That’s not the only mismatch we’re seeing. There are conflicting perspectives in other surveys, revealing enthusiasm tempered by the awareness that uncertainty over the near term and most likely medium term remain. We still don’t know exactly how all of those lovely sounding Trump policies will shake out. For example, the NFIB’s Small Business Conditions report reveals that post-election small businesses report that they think now is a much better time to expand than prior to the election. But when asked about their own spending plans, they report that they actually will reign those in, relative to plans prior to the election. Turns out that “now is a good time for your someone ELSE to expand, while I wait to see what happens!”
Finally, exiting last week the Atlanta Fed’s GDP Now forecasts GDP of 2.6 percent for the current quarter. In our view that seems a little ahead of itself, given the data, and we aren’t the only ones that are eyeing that data and seeing weakness. UBS (UBS) recently released its GDP estimate for 4Q at 1.7 percent with JP Morgan (JPM) calling for a whopping 1.5 percent. Even the Federal Reserve Bank’s Nowcast stands at 1.8 percent for the current quarter, with a downtick to 1.7 percent for 1Q 2017.
Is This a Good Time to Get Into the Market?
Even after factoring the week’s moves in the stock market, all four indices were still well into the green on a quarter-to-date basis with the strongest performer being the Russell 2000 (up more than 9 percent) and the Nasdaq (up more than 2 percent) being the laggard. This prompted the logical question that Tematica’s Chief Macro Strategist Lenore Hawkins faced last Friday morning when she appeared on Fox Business with Stuart Varney, who asked, “Is this a good time to get into the market?”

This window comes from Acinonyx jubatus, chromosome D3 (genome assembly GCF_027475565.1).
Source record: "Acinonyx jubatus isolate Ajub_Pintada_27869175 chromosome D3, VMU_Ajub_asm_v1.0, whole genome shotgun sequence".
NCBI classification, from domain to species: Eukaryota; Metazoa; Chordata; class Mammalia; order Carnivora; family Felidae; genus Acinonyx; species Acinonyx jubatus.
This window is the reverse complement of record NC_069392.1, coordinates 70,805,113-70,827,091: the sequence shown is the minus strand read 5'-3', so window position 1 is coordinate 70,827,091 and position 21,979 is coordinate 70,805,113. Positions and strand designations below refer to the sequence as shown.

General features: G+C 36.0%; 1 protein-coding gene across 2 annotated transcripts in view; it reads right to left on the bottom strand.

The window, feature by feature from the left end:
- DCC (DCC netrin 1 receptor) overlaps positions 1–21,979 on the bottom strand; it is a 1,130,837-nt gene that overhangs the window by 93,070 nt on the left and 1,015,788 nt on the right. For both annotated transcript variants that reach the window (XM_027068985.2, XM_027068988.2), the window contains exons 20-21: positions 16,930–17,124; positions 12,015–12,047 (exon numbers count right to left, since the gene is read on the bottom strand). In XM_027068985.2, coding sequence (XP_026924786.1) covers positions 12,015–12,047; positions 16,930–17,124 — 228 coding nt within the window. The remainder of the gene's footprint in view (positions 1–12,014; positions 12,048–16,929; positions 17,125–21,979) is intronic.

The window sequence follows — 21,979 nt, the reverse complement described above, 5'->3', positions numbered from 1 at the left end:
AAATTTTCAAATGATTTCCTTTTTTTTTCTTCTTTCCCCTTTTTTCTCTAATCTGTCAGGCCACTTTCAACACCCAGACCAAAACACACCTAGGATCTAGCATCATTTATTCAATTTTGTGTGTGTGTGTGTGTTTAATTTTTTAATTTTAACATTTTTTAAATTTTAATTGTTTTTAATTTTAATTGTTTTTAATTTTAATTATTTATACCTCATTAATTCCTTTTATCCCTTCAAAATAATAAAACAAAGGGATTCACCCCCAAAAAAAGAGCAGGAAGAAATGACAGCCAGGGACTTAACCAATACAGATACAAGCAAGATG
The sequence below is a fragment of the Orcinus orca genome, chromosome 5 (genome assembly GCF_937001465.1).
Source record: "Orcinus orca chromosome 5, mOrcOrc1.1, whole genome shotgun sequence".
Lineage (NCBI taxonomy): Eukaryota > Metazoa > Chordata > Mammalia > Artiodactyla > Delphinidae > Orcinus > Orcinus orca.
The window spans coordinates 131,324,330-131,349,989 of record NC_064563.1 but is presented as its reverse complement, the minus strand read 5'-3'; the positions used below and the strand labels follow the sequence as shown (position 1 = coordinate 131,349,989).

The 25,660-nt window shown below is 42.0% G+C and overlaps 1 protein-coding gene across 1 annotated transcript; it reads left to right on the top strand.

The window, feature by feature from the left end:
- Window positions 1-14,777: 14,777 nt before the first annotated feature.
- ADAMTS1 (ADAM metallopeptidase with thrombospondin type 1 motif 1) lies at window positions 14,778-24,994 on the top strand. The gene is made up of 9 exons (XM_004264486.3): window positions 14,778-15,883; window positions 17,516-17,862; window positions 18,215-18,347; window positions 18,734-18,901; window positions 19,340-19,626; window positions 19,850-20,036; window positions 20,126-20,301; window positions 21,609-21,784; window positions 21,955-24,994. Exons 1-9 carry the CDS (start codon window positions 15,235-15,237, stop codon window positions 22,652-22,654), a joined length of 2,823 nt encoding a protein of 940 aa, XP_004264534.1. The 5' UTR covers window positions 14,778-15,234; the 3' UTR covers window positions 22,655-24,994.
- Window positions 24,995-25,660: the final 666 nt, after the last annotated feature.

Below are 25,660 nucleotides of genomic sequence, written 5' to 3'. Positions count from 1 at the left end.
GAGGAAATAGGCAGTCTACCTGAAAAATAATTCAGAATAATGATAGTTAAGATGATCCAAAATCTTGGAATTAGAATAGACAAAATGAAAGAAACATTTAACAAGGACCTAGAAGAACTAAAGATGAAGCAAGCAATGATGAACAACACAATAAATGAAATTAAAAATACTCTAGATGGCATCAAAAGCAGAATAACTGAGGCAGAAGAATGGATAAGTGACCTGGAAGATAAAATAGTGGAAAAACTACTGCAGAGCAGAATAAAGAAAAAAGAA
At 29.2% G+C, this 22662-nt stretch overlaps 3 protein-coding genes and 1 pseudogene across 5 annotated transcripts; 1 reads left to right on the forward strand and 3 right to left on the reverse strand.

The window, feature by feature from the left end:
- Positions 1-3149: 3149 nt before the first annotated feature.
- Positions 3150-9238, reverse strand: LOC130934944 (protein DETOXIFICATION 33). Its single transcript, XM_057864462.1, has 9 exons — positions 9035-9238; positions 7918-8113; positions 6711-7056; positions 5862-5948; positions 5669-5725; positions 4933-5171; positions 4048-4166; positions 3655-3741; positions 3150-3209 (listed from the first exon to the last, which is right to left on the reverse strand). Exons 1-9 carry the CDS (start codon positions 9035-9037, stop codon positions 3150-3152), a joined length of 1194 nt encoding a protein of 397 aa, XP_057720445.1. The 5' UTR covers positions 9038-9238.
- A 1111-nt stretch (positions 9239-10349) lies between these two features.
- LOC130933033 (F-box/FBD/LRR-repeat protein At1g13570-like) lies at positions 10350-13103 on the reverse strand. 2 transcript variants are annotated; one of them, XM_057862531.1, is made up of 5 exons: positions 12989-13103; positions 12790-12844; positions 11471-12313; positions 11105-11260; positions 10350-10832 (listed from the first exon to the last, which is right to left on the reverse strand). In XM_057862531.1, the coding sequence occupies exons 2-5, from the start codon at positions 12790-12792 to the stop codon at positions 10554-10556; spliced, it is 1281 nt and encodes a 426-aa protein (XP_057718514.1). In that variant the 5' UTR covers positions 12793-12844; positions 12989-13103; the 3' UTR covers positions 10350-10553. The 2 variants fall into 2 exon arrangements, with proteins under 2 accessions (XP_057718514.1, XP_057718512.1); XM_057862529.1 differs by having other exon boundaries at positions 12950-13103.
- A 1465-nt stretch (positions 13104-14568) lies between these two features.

Her response centered on the fact that we’ve only seen a stock market this expensive in 2007, 2000 and 1929, which means there is a lot more downside risk today than upside potential. After the New Year, some of these supports disappear so a pullback would be quite reasonable given the near-parabolic moves we’ve seen in some stocks and sectors post-election. That response led Varney to declare Hawkins the lone voice of reason that morning.
While we would love to see the economy really take off, the reality is too many economic fundamentals are not exactly pointing to inflation nor accelerating growth. As we said last week, “past a certain point the stock market’s valuation and expectations will have to contend with economic reality.” We would love nothing more than to see that optimism proven out, but we’re cognizant that the reforms the market has already priced in will take time.
While enthusiasm is running high for what’s to come in 2017, companies still have to contend with the final quarter of 2016 and likely the full first quarter of 2017 before any potential tax cuts, regulatory reform, infrastructure spending and other Trump stimulus plans actually hit the books. As far as those plans go, we have no track record for just how effective Trump will be operating in the DC political environment. In addition, the fundamental headwinds of aging demographics, elevated debt, a strong dollar and the later stages of the business cycle are not in his favor.